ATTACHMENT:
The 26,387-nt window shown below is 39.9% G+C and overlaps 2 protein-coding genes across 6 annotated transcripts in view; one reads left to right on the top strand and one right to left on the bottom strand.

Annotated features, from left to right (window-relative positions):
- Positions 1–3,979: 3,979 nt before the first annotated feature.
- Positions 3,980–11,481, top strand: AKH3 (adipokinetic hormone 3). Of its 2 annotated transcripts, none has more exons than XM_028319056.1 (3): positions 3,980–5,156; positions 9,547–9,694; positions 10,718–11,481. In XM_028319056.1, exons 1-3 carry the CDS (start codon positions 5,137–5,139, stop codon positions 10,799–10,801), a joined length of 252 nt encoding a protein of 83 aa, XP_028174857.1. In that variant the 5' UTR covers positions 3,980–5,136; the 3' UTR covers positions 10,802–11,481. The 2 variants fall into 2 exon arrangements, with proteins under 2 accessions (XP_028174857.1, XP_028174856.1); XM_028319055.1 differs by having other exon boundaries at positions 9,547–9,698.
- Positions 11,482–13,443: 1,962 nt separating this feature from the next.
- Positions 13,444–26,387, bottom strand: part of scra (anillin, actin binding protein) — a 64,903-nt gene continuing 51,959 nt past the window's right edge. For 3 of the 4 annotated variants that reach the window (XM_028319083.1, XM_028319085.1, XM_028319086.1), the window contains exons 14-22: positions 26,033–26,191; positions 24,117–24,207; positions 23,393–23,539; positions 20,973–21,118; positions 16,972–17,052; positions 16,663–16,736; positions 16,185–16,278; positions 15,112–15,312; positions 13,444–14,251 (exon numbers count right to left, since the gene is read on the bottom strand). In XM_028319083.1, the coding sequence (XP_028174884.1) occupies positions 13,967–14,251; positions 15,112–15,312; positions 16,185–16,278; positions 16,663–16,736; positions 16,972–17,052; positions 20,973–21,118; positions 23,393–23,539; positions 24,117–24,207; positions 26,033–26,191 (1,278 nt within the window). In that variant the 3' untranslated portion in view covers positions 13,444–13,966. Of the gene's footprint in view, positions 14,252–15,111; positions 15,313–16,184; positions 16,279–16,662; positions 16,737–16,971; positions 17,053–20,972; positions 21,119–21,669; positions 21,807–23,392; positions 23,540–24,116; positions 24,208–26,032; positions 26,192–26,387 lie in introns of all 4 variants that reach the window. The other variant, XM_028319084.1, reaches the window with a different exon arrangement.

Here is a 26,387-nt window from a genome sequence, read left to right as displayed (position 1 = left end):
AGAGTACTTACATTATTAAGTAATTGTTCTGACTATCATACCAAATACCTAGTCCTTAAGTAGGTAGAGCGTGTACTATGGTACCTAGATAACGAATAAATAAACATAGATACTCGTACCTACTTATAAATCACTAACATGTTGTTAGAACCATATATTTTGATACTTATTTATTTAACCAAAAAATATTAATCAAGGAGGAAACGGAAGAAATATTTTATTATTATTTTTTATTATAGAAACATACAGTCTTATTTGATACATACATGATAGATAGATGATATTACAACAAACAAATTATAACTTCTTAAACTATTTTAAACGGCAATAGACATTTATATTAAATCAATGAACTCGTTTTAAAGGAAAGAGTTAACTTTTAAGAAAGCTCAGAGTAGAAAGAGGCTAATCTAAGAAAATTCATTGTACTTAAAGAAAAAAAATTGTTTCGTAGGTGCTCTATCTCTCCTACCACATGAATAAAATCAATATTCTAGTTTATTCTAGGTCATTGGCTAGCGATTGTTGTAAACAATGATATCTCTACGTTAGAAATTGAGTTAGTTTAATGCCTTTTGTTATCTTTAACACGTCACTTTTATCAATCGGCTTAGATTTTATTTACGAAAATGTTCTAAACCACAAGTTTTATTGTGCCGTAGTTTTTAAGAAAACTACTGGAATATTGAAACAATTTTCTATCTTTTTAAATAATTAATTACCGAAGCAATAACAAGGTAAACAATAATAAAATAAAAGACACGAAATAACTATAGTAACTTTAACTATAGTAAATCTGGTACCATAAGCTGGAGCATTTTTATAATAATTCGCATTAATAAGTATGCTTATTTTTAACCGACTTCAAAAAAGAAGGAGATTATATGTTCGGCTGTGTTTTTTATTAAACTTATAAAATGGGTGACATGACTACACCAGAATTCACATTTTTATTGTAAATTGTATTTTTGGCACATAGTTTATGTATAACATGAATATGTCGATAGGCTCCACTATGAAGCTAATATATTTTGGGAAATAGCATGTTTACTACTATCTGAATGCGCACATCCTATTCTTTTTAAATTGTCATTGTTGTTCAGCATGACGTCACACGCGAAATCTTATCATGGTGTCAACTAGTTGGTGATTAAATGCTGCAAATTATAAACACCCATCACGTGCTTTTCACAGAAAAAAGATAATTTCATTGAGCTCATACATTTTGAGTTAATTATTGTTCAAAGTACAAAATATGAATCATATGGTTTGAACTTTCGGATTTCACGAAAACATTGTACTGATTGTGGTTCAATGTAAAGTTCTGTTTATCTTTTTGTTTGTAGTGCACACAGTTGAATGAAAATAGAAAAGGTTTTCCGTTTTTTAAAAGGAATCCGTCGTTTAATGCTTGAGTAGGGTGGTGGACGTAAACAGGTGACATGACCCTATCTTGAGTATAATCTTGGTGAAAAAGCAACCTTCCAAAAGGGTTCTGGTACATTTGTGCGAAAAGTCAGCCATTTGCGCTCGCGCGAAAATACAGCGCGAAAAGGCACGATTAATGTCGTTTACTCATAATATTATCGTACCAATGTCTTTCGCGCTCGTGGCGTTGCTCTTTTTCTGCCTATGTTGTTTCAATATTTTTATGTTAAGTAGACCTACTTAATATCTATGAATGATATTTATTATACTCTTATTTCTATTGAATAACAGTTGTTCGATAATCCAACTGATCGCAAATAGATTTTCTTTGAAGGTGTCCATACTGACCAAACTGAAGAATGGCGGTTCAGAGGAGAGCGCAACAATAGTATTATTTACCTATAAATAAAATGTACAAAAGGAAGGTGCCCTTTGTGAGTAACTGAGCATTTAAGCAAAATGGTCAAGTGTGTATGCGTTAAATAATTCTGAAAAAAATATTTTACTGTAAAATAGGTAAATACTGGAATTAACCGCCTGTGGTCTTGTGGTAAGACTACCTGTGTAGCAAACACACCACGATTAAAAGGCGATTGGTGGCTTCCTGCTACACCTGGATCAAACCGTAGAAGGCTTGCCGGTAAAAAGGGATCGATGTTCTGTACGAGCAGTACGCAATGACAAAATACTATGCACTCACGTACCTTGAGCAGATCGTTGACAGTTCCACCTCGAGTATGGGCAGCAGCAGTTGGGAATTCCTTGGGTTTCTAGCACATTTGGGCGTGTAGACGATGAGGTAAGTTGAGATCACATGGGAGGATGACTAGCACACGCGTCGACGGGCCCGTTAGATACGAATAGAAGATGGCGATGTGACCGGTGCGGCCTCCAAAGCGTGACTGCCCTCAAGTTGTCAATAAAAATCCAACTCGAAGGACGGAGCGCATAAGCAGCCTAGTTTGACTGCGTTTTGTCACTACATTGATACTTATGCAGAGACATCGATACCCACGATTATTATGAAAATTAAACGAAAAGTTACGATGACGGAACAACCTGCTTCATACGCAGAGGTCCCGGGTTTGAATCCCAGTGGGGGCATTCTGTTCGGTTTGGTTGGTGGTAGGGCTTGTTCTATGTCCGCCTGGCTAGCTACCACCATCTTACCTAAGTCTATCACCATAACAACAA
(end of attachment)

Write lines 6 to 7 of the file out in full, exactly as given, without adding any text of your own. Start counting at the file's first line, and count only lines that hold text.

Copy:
- Positions 13,444–26,387, bottom strand: part of scra (anillin, actin binding protein) — a 64,903-nt gene continuing 51,959 nt past the window's right edge. For 3 of the 4 annotated variants that reach the window (XM_028319083.1, XM_028319085.1, XM_028319086.1), the window contains exons 14-22: positions 26,033–26,191; positions 24,117–24,207; positions 23,393–23,539; positions 20,973–21,118; positions 16,972–17,052; positions 16,663–16,736; positions 16,185–16,278; positions 15,112–15,312; positions 13,444–14,251 (exon numbers count right to left, since the gene is read on the bottom strand). In XM_028319083.1, the coding sequence (XP_028174884.1) occupies positions 13,967–14,251; positions 15,112–15,312; positions 16,185–16,278; positions 16,663–16,736; positions 16,972–17,052; positions 20,973–21,118; positions 23,393–23,539; positions 24,117–24,207; positions 26,033–26,191 (1,278 nt within the window). In that variant the 3' untranslated portion in view covers positions 13,444–13,966. Of the gene's footprint in view, positions 14,252–15,111; positions 15,313–16,184; positions 16,279–16,662; positions 16,737–16,971; positions 17,053–20,972; positions 21,119–21,669; positions 21,807–23,392; positions 23,540–24,116; positions 24,208–26,032; positions 26,192–26,387 lie in introns of all 4 variants that reach the window. The other variant, XM_028319084.1, reaches the window with a different exon arrangement.

Here is a 26,387-nt window from a genome sequence, read left to right as displayed (position 1 = left end):